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Royals beating Blue Jays at their own power game

TORONTO -- The Royals muscled up and outpowered their seemingly burlier opponents on Tuesday, beating the Blue Jays at their own explosive offensive game to flip the narrative upside down and regain momentum in a 14-2 drubbing in Game 4 of the American League Championship Series at Rogers Centre.

"Obviously, they have some good hitters over there with ridiculous numbers," Royals outfielder Alex Gordon said. "We really don't have those guys that have 30 home runs, 100 RBIs, so maybe that's why we don't get talked about a lot. But we feel like up and down the lineup, we can swing the bat good, and we're going to be a tough out, one through nine."

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Both clubs regularly score in multiple ways, with the home run being Toronto's specialty. But it was Kansas City using a pair of long balls to gain an early advantage on Tuesday, before returning to its typical pesky ways to pile it on in the blowout, which put the Royals one win away from of a second consecutive World Series appearance.

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The Royals have outscored the Blue Jays, 33-16, through the first four games of the series, plating 49 runs in their past six games -- five of them wins. Moreover, they've scored five or more runs in all of them, after doing so in no more than four straight contests during the regular season, and they're only the third team to do so within a single postseason, joining the 1987 Twins (seven games) and 2005 White Sox (six).

All but one Kansas City starter notched a hit, four starters tallied two or more, and the team compiled 15 in all for a second consecutive day for the first time since Sept. 17-18, 2011. The Royals finished 8-for-11 with runners in scoring position, executed an MLB postseason-record four sacrifice flys, and also scored on a passed ball and a wild pitch, basically beating the Blue Jays in every way possible to rebound from Monday's 11-8 loss in Game 2.

"We're a good offensive team," first baseman Eric Hosmer said. "Our park, our style of play is a little different, obviously. We like to use our legs and be athletic, but when we come to some of these parks, where the fences aren't as deep, we've got some guys that can put the ball in the seats."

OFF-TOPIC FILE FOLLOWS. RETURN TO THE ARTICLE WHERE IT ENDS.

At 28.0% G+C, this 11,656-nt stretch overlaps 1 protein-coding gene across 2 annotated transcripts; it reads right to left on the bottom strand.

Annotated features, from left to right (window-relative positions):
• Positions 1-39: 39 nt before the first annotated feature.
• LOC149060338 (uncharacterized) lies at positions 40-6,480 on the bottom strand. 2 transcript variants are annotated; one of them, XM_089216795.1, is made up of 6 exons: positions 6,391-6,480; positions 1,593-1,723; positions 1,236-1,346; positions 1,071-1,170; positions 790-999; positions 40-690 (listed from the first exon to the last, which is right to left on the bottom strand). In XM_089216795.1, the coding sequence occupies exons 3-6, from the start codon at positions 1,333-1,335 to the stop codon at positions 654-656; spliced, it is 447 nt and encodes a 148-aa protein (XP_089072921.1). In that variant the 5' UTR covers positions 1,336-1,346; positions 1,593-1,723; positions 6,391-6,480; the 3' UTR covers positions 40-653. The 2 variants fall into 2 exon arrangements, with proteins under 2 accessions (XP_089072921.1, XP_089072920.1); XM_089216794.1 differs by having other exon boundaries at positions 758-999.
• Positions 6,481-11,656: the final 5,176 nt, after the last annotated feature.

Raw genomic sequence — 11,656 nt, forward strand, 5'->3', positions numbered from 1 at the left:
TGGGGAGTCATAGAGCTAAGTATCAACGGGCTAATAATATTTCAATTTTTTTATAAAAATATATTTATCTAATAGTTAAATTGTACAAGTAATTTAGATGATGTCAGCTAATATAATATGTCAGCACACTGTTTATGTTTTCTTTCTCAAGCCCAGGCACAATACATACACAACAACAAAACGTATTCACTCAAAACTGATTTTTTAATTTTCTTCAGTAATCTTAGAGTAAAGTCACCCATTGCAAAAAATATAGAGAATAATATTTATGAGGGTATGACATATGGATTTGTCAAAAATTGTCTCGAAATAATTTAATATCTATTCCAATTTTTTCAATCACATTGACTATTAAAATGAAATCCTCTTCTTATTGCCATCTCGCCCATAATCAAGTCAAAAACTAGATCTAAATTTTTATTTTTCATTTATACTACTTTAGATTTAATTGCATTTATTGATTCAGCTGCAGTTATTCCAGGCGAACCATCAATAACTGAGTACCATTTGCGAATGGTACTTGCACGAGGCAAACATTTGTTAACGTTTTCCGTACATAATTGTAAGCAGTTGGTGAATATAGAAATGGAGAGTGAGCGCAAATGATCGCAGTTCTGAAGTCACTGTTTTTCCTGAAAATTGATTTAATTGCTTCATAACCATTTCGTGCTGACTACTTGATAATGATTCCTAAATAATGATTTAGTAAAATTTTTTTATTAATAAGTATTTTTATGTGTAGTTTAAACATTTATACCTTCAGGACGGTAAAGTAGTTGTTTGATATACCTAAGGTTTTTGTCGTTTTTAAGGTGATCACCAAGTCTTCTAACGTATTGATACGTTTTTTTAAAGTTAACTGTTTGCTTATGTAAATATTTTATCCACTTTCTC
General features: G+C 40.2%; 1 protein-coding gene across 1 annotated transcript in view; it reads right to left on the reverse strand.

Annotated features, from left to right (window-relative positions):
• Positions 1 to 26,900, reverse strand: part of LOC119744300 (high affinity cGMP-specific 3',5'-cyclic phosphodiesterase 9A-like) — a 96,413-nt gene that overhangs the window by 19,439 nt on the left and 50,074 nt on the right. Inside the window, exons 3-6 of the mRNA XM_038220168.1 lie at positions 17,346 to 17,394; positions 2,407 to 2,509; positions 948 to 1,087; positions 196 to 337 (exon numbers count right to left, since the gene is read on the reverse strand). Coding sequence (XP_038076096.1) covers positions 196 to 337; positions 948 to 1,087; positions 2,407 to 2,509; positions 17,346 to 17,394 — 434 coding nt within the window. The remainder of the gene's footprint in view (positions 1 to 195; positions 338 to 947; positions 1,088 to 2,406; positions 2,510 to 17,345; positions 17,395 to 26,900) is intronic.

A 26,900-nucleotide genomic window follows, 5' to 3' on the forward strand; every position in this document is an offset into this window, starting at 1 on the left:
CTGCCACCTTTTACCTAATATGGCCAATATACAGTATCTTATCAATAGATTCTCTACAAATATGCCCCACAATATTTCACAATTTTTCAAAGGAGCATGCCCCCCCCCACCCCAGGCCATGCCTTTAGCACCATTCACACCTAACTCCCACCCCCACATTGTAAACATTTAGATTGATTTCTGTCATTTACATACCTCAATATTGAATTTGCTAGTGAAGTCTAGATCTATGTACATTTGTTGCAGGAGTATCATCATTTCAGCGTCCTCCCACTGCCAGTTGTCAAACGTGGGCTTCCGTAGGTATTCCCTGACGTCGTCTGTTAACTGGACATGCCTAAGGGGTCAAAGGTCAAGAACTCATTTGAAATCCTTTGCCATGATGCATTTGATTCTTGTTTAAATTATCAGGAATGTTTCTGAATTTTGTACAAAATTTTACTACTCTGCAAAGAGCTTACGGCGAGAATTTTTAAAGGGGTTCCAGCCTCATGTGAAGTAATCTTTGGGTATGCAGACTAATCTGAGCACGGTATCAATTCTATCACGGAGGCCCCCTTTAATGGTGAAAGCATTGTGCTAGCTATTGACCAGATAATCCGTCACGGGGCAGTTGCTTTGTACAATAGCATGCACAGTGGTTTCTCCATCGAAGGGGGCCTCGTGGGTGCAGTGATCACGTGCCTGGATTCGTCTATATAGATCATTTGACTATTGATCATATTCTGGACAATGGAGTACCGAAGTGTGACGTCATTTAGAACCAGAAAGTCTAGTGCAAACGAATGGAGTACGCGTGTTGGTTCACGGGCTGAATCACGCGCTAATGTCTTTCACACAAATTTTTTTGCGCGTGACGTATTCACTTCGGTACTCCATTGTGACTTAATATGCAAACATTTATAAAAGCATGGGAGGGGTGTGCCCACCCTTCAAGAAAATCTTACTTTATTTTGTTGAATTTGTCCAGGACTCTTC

But first, the game began in familiar fashion, with Alcides Escobar finding his way on base -- for a ninth time this series -- with a bunt single down the third-base line. That helped put in motion an offensive outburst that drained Toronto's bullpen so badly that the Blue Jays had to place a pure position player, Cliff Pennington, on the mound for the first time in postseason history.

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"He sets the tone," Gordon said of Escobar. "You've seen it the last four games. He's the guy that gets our offense going and wakes everyone up."

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Four of Tuesday's runs came in the first inning against knuckleballer R.A. Dickey, when Ben Zobrist hit the first of two Royals home runs in the game, while Toronto managed none against four Kansas City pitchers. Alex Rios, who was just 1-for-10 in the series before stepping to the plate in the second inning, flashed his own strength with a solo shot to left, giving the Royals seven players who have homered this postseason.

"I don't know how they feel about us, but I know that we're very confident in the team that we have," Rios said. "We have a very well-balanced team from top to bottom. You can't ask for anything better."

Jane Lee is a reporter for
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